HARD FACTS

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By The Telegraph Online
  • Published 28.11.05
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When it takes hard work and patience to carve out even the first step to a peace process, the threat of a return to harder positions can be very disheartening. The elevation of the former prime minister of Sri Lanka, Mr Mahinda Rajapakse, to the chair of president of the island nation has, inevitably, given rise to such fears. A left-of-centre hardliner, Mr Rajapakse allies himself to Marxists and nationalist Sinhalese Buddhists, with support from rural Sinhalese. There is no way he would take the softer line towards the Liberation Tigers of Tamil Eelam that his defeated rival and opposition leader, Mr Ranil Wickremesinghe, might have taken. The latter was the architect of the ceasefire of 2002, although the peace negotiations have begun to falter for a while. The assassination of the foreign minister by suspected rebels in August is an index of that. The LTTE not only boycotted the elections, but also prevented the people in the Tamil-dominated north and east from voting. Ironically, that pushed Mr Wickremesinghe towards defeat. Mr Wickremesinghe, from his moderate position, may have offered the ethnic Tamils the alternative of some degree of autonomy; Mr Rajapakse will not consider a federalist option. That would make it easier for the extremists to demand separation for the Tamil minority.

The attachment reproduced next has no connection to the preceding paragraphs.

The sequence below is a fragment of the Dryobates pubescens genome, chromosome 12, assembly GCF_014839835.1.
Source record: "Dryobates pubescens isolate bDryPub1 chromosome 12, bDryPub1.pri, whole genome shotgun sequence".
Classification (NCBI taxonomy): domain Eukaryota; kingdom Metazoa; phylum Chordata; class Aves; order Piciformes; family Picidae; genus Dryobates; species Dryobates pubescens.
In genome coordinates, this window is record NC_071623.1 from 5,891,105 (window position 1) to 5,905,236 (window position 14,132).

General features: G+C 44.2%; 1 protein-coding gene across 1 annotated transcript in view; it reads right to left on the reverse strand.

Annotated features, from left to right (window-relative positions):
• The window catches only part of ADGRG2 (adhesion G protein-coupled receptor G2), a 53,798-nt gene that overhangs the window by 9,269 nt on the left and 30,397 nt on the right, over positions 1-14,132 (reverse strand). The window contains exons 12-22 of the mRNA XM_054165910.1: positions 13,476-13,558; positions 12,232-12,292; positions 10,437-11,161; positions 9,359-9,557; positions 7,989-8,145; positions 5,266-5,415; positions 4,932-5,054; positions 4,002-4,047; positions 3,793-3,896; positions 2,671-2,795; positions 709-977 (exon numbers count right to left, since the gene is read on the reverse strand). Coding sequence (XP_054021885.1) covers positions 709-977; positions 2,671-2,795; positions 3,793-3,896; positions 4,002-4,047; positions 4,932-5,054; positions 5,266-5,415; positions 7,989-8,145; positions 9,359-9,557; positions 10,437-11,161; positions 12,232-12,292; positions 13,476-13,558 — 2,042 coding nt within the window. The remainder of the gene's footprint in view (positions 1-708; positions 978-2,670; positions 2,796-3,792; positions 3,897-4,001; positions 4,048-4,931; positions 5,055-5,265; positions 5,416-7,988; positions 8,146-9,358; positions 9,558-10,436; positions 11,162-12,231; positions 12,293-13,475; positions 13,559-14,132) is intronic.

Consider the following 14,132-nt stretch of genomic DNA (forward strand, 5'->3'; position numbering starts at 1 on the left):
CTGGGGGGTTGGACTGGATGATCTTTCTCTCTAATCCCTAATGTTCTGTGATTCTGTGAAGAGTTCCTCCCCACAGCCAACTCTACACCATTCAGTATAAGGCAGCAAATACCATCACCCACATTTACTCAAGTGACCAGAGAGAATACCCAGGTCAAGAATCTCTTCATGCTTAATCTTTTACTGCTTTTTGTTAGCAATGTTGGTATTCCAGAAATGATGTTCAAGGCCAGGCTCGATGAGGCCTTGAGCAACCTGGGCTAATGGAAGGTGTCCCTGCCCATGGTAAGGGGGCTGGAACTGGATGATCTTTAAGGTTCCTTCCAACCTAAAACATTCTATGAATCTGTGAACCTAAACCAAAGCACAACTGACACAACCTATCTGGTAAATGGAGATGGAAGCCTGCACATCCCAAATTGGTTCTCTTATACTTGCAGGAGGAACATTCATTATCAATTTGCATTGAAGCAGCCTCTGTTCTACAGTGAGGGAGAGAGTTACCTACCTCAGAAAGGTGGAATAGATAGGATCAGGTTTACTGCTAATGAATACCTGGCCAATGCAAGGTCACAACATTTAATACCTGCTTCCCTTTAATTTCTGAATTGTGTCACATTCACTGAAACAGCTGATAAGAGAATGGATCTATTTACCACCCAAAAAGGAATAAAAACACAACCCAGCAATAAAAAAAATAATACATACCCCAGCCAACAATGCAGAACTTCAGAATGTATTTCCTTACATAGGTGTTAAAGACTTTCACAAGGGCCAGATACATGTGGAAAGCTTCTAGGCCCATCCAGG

Extreme positions tend to provoke violence of greater intensity and duration. Although it is to be hoped that Mr Rajapakse will be able to put the peace process in place again, his dismissal of proposals of greater power for the Tamils or sharing aid with the tsunami-hit Tigers leaves no doubt about his attitude towards the extremists. He has also sworn in the hardline nationalist, Mr Ratnasiri Wickremanayake, as his prime minister instead of his running mate, who was of a federalist disposition. It is the job of extremists to destroy peace and ask for what is hardest to get. They might be using the interval of the ceasefire to regroup. But for the new president, keeping violence in check would be the priority.